AI Adoption | Case Study

Intelligent Asset Management – Nuclear Fuel Storage Pond

Ada Mode worked with Sellafield engineers to develop an AI proof-of-concept solution that provided deeper insight into the condition and operation of the UK's interim spent nuclear fuel storage facility.


The Thermal Oxide Reprocessing Plant (THORP) at Sellafield was responsible for reprocessing the spent fuel from nuclear reactors to create new fuels for re-use. Reprocessing operations ceased in 2018 and the role of THORP changed form fuel reprocessing to interim spent fuel storage.

The THORP Receipt and Storage Pond (TR&S) is now responsible for the safe interim storage of the UK’s spent nuclear fuel, prior to the development of a long-term storage solution. Following the transition from reprocessing to storage, the operation and management of TR&S has changed to account for the requirement to store spent fuel for ~100years. The health and control of the pond, within certain limits, is essential for supporting the long-term safety case and to ensure the spent fuel can be safely and reliability stored for decades. This has meant adjustments to the pond water chemistry and the introduction of closer monitoring to track changes in pond water temperature and analyte concentration.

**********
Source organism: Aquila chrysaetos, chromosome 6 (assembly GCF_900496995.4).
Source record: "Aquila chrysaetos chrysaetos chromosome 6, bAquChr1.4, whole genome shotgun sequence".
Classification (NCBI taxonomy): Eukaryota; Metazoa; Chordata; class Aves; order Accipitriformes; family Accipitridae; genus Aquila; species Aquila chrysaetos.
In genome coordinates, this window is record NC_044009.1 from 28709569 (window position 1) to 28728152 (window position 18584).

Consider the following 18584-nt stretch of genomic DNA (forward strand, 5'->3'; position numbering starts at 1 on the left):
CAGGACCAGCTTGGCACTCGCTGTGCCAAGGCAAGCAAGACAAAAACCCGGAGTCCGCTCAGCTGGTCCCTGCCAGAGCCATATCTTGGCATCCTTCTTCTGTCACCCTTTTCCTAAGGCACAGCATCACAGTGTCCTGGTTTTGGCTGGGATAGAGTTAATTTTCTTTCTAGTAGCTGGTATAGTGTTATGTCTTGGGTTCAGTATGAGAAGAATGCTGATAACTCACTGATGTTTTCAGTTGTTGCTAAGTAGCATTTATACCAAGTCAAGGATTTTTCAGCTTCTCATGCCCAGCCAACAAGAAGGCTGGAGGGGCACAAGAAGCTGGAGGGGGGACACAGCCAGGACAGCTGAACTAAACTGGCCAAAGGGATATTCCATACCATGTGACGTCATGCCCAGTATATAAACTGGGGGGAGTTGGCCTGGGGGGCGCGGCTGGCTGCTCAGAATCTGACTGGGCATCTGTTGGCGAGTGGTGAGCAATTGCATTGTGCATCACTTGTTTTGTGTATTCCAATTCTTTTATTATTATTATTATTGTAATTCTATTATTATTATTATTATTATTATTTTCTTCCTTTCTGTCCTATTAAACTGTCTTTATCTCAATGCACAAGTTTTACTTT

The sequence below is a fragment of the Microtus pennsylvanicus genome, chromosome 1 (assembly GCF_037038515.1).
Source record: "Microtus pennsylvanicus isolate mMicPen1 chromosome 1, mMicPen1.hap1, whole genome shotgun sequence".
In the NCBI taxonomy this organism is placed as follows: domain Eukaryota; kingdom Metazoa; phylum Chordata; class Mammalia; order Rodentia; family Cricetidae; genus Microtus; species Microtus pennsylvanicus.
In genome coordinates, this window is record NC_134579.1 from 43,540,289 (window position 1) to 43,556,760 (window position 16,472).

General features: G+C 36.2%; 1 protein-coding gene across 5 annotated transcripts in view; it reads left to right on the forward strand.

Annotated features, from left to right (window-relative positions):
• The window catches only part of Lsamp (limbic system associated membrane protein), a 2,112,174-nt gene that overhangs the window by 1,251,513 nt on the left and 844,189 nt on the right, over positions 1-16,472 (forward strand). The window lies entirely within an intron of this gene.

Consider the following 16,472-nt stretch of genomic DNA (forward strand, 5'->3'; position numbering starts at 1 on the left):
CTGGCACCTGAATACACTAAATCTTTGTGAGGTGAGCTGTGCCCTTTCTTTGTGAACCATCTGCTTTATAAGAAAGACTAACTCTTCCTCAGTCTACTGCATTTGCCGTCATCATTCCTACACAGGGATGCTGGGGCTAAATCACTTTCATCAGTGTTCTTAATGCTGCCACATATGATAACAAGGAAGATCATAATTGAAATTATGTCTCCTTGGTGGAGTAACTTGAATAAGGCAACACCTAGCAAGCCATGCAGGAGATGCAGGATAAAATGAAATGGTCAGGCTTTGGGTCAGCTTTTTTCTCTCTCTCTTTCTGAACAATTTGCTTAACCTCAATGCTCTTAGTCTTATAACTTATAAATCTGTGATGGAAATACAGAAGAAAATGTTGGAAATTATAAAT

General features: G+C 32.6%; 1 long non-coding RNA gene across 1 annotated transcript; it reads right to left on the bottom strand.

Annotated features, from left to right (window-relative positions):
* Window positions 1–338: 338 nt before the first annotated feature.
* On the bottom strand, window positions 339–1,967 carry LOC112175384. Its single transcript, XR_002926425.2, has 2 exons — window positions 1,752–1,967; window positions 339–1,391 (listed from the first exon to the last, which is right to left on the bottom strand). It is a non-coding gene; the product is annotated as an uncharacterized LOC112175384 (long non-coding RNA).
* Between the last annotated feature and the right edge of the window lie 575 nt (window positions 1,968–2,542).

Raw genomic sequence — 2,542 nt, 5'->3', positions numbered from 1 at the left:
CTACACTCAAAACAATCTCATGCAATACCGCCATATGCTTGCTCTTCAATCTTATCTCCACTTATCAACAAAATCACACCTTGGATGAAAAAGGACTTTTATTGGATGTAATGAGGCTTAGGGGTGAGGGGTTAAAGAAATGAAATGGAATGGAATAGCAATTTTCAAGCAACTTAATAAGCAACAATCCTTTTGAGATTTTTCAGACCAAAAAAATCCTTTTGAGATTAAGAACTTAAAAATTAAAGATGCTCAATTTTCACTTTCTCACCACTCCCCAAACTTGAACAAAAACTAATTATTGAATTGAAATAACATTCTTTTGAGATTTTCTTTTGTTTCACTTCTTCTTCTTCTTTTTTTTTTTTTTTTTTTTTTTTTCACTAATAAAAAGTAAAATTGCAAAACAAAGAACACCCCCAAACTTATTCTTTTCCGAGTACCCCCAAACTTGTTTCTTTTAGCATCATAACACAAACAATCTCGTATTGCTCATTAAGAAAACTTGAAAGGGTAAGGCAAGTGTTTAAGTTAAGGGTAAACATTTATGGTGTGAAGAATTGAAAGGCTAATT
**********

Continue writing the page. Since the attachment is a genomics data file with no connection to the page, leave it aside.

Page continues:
This operational transition has presented the opportunity to make better use of TR&S data to drive a more informed and automated asset management strategy. Ada Mode worked with THORP engineers to develop an AI powered intelligent asset management system proof-of-concept that automated the analysis of TR&S chemistry data, and other operational data, to provide insights into pond health and to support decision making on pond and plant management.

The new system aggregated data from disparate databases and automated the analysis through time-series machine learning techniques. A dashboard was created to present the insights to THORP engineers in a user-friendly way. Ada Mode also introduced a self-organising map which shows the relative position of current pond health to an ‘unhealthy’ or ‘healthy’ state. This allows operators to closely monitor changes in that status of pond condition and intervene prior to entering an unhealthy or previously unseen state.

The system enabled engineers to analyse pond health from a much larger data set than had previously been possible. This enabled much deeper insight into pond condition and uncovered hidden relationships between pond operations and trends in key metrics. The system also significantly reduced the time spent on manumatic data analysis allowing engineers to focus more time on higher value tasks.

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